US 3801015 A
A foam generating apparatus includes a tank containing liquid chemicals for producing a foam. Gas under pressure is applied to the tank to drive the liquid into a foam generator. In the foam generator the pressurized gas is injected into the liquid to form a foam via a generator core having openings formed at staggered intervals and at right angles, one from another.
Description (OCR text may contain errors)
I United States Patent 1 1111 3,801,015
Hayes Apr. 2, 1974 FOAM GENERATOR 2,596,414 5 1952 Knapp 239 309 x  Inventor: Edward O. Hayes, Phoenix, Ariz. FOREIGN PATENTS OR APPLICATIONS  Assignee: James L. Stoltz, Phoenix, Ariz. a 860,947 2/1961 Great Britain 239/143 part interest 122,242 Austria Fl t. 27, 1972  1 ed 0c Primary ExaminerM. Henson Wood, Jr.  Appl. No.: 301,650 Assistant Examiner-Andres Kashnikow Attorney, Agent, or Firm-Warren F. B. Lindsley  US. Cl 239/175, 239/143, 239/308,
239/309, 239/372, 239/373, 261/DIG. 26 [57 ABSTRACT  Int. Cl. B05b 7/26  Field of Search 239/143, 172, 309, 372, fomaenemtrng apparatus "F tank comm 239/373 375 308 169/14 mg liquid chemicals for producmg a foam. Gas under 222/195; 261/DIG'. pressure is applied to the tank to drive the liquid into a foam generator. In the foam generator the pressur-  References Cited ized gas is injectleld into the liquid ftorflorn atfotam via (a;
genera or core avmg openings 0 e a s aggere UNITED STATES PATENTS intervals and at right angles, one from another. 2,119,906 6/1938 Dorrnan 239/375 X 386,121 7/1888 Gauthier 239/373 X 4 Claims, 7 Drawing Figures I I I I I 55 I I I I j I 66 50 I 11 l 6 l I 4 J I l I 1} i '1 49 l L v EAIENIEDAPR 2 I974 SHEU 2 [If 2 FOAM GENERATOR BACKGROUND OF THE INVENTION This invention relates generally to a fluid spraying and diffusing device and more particularly to a fluid pressure discharge means having a foaming diffuser.
FIELD OF THE INVENTION onto the item. This alsocreated an excess of chemicals on the item to be cleaned.
Present-day cleaning is accomplished by applying cleaning and maintenance chemicals in the form of a foam. Cleaning chemicals are odorless in the foam state and can be applied to any surface, whether vertical or horizontal. The foamed chemicals adher to the surface and readily absorb the dirt. The foam can be easily removed with the dirt. Foam further has the advantage of applying the chemicals in a uniform manner and the item to be cleaned is not drenched with the chemicals. Many devices have been designed to accomplish the generation of the foam. However, each agitates the chemicals in an uneven manner to produce either an overaerated foam or a foam which contains too much of the liquid chemical.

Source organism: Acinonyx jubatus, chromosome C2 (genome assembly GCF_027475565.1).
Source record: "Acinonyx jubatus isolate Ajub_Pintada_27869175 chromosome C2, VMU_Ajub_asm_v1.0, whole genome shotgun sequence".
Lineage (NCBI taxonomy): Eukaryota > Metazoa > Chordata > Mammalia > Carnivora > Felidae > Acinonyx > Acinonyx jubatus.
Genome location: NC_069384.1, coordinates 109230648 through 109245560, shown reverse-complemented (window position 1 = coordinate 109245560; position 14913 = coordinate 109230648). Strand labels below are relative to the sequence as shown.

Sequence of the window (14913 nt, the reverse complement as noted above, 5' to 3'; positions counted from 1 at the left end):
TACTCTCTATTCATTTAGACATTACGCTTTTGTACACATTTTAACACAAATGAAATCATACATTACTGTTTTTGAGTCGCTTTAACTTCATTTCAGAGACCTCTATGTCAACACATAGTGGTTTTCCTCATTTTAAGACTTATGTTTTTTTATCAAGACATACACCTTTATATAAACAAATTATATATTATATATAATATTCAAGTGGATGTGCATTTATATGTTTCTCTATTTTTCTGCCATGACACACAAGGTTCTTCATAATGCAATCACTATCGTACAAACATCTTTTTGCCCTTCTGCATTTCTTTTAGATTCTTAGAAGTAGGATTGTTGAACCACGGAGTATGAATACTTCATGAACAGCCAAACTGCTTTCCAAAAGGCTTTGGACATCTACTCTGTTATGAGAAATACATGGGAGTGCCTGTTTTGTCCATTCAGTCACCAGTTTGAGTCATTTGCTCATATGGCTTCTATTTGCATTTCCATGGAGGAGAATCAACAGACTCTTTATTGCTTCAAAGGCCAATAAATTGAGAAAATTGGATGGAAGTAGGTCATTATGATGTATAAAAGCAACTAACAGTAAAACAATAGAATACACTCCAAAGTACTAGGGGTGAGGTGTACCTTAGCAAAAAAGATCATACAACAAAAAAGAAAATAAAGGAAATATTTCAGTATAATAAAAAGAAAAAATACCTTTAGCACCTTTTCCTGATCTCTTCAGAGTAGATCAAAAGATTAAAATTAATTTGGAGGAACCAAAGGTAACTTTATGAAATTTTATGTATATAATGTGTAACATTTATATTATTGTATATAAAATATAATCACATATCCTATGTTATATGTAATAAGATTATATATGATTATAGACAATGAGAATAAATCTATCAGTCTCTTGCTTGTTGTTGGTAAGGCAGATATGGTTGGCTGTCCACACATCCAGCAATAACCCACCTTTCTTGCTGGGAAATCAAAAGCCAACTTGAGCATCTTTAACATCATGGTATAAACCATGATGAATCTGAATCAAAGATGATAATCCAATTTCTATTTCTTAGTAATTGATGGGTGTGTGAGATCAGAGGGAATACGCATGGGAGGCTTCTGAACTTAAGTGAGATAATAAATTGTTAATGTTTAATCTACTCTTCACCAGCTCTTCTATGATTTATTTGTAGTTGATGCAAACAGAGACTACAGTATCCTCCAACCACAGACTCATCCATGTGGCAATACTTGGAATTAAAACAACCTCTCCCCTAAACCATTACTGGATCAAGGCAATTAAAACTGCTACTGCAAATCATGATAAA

PRIOR ART Prior art devices created the foam for use in cleaning articles by immersing a hollow pipe through which the gas was forced under pressure through the liquid to form the foam. The pipe was generally closed at the free end and included random holes, slits or the like for the gas outlet into the liquid. The random openings produced an instability which resulted in the generation of an unstable foam.
SUMMARY OF THE INVENTION The problems of the prior art are solved by providing a foam generator which forces gas under pressure evenly into liquid chemicals by the use of precisely placed holes or openings in a foam generator core comprising a hollow tube. The hollow generator core is closed at one free end and the openings formed in the walls of the generator core are spaced at staggered intervals, with each successive opening located around the circumference of the generator core at a 90 interval from the preceding opening. Gas under pressure is forced into the open end of the generator core and the gas circulating through the liquid in the foam generator produces a rich, creamy foam that is ejected through an opening in the foam generator.
The foam generator can be placed into a portable foam producing unit to provide an easily carried unit. A carbon dioxide cylinder can provide the pressurized gas to form the foam. A U-shaped handle connects to a tank carrying the chemicals and provides the connections to gauge the entry of the pressurized gas into the foam generator. The foam generator is inserted into the foam producing liquid. The handles also provide an exit connection to a nozzle connected to the handle to direct the foam.
The foam generator can also be placed on a unit including a tank having the foam producing liquid placed therein under pressure. An opening to the foam generator is provided for the liquid under pressure and for the pressure producing gas. The pressurized gas produces the foam in the foam generator and forces the foam via pressure hoses to a trigger nozzle.
It is, therefore, an object of the present invention to provide an enhanced apparatus for generating foam from liquid chemicals.
It is another object of the present invention to provide an enhanced foam generator which uses air under pressure forced through regularly spaced openings in a hollow cylinder and inserted in liquid chemicals.
It is yet another object to provide a portable, chemical foaming apparatus.
It is a further object to provide a foam generator that has no moving parts.